This weekend the battle of the 4K cameras begins to unfold at NAB.
A year ago not many would have imagined such a situation. But this coming week in Las Vegas, the largest media production show in the world will feature camcorders that record a 4000+ pixel wide image and range from under $10,000 to over $65,000. Interestingly those particular numbers are for two of Sony’s products: the new FS700 and the F65 CineAlta, which was announced at last year’s show. (The F65, now delivering, can deliver 16-bit 8K RAW images, so at the moment it trumps everything else.)
Also on the floor will be Canon’s new C500, which will join the already announced EOS-1D C DSLR. The 1DC (‘C’ for cinema, to separate it from the 1DX stills version of the camera) will record 4K via MJPEG without the need for an external recorder. But that also means it’s recording the 4K at 4:2:2 with 8-bit color. In any case, its compact size and a high ISO rating of up to 25,600 might just make the 1DC an ideal ‘B’ camera for low-light, location shooting.
Canon has two models planned for its C500 pro camcorder: one for EF-mount Canon lenses and a PL-mount version. Both feature uncompressed 12-bit RAW output (i.e. no de-Bayering) that will need external recording via its HD-SDI jacks (it also offers built-in XLRs). The camera will be capable of up to 120fps for slow motion sequences. Expect a list price of around $30K, which makes it competitive with the Arri Alexa and the Sony F65.
Sony’s NEX FS700 looks very much like the FS100 with added Neutral Density filters. But of course there’s a lot more happening here. The big items of note are a 4K capability via 3G-SDI (coming with a future firmware upgrade) and slow mo capabilities, delivering now. The slow motion offered runs up to 120 frames a second in a 16-second burst, or 240 fps in an 8-second burst. Those are at 1080P; higher speeds like 480fps and 960fps come with a drop in resolution.
Rumors are just rumors, okay, but some think that Arri will be showing a 4K version of the Alexa.
So 4K can be found widely. And it can come in surprisingly low-ball. At this year’s CES, JVC showed its GY-HMQ10, a 4K camcorder which should be in the company’s booth at the show. With a small sensor and consumer-level glass, this $5K camcorder of course might make more sense to an industrial video market. But 4K definitely has a future if it’s already being sold to the general public.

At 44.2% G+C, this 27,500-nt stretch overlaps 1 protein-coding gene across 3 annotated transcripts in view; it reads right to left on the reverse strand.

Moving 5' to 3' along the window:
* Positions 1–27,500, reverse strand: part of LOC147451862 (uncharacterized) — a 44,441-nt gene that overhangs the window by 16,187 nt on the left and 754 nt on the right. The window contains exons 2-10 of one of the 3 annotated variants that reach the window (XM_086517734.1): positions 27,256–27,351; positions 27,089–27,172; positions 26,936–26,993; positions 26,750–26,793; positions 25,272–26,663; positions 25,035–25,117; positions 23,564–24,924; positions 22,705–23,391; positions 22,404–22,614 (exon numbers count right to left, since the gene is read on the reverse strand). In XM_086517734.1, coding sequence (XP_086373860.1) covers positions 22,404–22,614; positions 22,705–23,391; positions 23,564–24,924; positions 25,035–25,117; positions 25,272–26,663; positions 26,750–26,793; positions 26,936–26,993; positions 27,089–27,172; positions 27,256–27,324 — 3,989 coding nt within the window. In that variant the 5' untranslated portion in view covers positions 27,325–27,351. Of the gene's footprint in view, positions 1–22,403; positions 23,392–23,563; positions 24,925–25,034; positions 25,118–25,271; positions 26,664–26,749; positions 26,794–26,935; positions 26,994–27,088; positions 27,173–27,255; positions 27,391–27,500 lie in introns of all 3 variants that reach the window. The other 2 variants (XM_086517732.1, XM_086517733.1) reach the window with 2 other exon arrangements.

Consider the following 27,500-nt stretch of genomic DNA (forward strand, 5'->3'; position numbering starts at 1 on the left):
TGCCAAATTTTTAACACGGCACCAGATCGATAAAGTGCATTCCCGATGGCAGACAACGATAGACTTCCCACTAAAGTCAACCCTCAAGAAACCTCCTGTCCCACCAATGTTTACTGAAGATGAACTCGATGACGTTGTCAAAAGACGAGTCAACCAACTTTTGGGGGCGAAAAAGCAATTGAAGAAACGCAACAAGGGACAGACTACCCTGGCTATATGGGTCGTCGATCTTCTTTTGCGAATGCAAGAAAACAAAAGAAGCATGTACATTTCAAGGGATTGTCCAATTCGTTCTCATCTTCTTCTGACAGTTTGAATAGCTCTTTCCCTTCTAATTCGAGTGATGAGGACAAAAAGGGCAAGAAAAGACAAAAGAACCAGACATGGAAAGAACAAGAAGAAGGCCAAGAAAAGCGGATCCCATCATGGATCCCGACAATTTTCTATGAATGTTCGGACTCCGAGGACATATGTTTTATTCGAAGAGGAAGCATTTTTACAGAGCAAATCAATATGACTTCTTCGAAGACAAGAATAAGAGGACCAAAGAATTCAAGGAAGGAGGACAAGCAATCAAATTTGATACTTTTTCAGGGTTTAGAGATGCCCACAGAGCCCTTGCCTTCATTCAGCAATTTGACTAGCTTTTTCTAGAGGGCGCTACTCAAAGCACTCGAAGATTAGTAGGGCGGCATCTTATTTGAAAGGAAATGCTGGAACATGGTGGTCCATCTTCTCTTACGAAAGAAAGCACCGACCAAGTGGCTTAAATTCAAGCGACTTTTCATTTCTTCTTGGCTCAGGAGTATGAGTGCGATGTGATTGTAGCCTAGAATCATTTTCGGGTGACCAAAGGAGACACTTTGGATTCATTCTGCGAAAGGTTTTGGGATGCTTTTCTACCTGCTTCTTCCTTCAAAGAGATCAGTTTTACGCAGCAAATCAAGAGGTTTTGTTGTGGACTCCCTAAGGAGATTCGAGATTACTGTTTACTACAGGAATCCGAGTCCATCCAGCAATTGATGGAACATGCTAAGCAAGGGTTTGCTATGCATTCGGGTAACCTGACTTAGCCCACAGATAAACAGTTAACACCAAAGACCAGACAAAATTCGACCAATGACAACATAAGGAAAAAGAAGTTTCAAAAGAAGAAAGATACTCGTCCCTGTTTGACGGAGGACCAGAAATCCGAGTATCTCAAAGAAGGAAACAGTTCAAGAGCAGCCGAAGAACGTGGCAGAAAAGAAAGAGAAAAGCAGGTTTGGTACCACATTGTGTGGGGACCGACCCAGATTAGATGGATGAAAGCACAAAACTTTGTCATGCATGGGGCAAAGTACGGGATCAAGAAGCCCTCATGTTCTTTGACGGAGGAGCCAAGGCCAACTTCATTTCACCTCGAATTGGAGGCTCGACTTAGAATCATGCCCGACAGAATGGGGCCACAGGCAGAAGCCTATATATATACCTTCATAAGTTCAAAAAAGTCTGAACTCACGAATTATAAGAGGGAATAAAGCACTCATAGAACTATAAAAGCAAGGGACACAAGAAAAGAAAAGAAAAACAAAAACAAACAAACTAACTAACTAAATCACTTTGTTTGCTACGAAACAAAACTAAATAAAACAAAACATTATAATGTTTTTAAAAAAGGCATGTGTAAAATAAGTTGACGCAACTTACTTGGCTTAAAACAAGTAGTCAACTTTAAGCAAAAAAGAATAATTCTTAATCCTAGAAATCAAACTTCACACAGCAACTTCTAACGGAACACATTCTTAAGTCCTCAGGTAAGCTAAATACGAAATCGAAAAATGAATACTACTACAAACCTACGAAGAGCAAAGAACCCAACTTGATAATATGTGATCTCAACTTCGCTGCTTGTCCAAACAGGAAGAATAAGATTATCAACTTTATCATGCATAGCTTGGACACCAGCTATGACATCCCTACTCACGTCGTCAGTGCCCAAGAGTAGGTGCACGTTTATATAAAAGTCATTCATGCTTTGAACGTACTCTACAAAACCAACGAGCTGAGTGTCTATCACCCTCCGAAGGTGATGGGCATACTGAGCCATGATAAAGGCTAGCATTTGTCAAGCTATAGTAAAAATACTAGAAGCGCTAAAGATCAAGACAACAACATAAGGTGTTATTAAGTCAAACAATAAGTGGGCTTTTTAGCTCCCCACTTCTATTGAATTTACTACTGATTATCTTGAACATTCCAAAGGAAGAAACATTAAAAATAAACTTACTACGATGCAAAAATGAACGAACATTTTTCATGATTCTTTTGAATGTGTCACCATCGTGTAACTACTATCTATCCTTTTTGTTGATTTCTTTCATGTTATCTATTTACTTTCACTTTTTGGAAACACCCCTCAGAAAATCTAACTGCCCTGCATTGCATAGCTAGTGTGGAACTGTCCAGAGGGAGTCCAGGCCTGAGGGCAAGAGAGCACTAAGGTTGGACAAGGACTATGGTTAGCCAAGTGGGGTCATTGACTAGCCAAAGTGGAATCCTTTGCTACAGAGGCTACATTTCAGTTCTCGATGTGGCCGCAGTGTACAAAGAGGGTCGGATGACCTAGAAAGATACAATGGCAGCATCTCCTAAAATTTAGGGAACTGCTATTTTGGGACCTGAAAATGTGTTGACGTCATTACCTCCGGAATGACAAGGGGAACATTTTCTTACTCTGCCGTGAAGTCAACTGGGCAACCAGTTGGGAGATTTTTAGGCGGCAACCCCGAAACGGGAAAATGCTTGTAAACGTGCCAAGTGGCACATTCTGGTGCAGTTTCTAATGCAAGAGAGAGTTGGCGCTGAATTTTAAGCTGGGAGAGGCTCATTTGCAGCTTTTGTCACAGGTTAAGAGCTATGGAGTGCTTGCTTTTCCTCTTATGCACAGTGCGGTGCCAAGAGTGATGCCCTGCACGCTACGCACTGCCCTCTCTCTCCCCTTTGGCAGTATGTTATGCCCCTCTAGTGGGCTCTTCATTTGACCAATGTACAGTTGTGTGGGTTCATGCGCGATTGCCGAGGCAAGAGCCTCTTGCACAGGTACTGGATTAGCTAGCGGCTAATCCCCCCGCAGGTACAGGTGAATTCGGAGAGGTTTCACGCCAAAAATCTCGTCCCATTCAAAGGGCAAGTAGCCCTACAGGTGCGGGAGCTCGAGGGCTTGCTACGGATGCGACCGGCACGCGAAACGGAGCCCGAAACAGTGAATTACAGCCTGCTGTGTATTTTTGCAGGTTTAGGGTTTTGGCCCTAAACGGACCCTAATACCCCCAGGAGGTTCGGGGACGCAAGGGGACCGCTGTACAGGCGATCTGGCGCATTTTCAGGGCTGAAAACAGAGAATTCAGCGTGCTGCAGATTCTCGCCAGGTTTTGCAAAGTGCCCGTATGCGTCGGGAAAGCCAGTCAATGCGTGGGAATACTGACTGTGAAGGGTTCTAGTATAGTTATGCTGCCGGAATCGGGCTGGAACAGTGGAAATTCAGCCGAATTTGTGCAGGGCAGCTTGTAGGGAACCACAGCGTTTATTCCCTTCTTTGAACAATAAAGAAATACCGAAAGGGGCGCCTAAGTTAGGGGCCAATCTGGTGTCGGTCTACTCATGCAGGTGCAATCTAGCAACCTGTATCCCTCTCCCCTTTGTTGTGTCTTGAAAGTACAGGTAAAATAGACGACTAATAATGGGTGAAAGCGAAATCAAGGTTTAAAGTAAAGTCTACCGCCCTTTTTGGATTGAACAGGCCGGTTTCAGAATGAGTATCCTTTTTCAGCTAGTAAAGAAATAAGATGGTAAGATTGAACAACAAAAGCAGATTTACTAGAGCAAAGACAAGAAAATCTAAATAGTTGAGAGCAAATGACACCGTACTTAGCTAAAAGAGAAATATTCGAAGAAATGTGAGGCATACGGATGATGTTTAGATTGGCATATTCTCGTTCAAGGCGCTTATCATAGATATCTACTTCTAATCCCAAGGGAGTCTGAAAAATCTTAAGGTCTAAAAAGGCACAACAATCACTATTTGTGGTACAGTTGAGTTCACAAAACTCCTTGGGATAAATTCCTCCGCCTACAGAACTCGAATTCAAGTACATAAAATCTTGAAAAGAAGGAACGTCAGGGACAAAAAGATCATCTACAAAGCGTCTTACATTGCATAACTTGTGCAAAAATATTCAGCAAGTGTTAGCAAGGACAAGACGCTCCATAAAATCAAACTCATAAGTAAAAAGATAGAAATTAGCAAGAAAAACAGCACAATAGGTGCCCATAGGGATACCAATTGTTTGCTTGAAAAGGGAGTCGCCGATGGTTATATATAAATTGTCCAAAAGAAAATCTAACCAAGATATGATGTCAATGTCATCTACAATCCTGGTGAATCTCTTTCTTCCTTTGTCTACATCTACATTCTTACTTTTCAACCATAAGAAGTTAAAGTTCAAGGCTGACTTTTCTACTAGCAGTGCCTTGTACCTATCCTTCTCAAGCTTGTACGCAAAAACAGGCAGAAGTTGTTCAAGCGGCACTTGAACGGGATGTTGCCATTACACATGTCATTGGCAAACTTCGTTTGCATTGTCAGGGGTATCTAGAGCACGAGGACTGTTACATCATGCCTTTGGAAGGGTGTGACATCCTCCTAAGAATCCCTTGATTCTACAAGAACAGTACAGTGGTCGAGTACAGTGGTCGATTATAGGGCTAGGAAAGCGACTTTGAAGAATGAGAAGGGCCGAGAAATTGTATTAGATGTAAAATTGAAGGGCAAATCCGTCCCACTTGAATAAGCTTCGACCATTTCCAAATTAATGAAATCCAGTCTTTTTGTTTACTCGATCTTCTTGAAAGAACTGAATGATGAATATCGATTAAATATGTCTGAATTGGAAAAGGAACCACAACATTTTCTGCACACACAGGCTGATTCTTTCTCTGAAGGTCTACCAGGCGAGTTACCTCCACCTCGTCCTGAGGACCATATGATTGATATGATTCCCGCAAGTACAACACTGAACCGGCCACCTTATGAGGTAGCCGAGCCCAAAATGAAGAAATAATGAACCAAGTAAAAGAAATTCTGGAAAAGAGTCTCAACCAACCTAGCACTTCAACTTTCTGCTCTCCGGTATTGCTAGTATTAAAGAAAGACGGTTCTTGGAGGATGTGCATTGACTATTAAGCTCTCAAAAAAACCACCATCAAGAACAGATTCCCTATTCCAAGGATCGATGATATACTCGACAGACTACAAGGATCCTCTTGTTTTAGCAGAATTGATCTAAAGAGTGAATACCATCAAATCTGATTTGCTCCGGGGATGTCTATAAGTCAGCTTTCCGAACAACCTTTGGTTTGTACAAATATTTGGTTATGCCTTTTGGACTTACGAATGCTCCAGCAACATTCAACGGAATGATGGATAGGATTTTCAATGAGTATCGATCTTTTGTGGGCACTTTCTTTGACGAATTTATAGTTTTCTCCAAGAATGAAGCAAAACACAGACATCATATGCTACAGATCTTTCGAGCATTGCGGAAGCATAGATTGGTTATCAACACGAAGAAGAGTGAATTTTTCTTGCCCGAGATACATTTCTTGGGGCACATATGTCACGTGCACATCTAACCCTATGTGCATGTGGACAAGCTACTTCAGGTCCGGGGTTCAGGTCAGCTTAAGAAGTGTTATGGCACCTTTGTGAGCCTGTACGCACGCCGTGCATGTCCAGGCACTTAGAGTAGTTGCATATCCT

Post? Well, Final Cut Pro X and Avid Media Composer already support 4K editing. Adobe’s Premiere Pro CS6, debuting at the show, will also offer it. All of these are working with some form of compression of course, whether using the ProRes or DNxHD codec.
Expect to see 4K viewing solutions too. Sony, Panasonic, and Canon will show 4K capable monitors at the show. Red, meanwhile, has been showing a 4K laser projector prototype on its site.
I had some fun shooting in the Madison Square Park dog run with a prototype version of Sony’s FS700 at 240fps. Nothing timeless to be sure, but it’s pretty striking how good this slo mo looks with just a minimal setup. One of the things that I loved doing was to hand hold and move the camera. I accomplished this with a Sony LA-EA2 adaptor and a Sony Zeiss 16-35mm f/2.8 Alpha lens, dutching the shot. I used the phase detect autofocus, which really works!
So NAB 2012 will make this the year of 4K. Hardly anyone is talking about 3D capable gear for the show. HD of course has become so unremarkable that it’s the new SD (standard definition) for most in the business.
This year will not be quiet!
I will be at the show and covering it.
Mark Forman Productions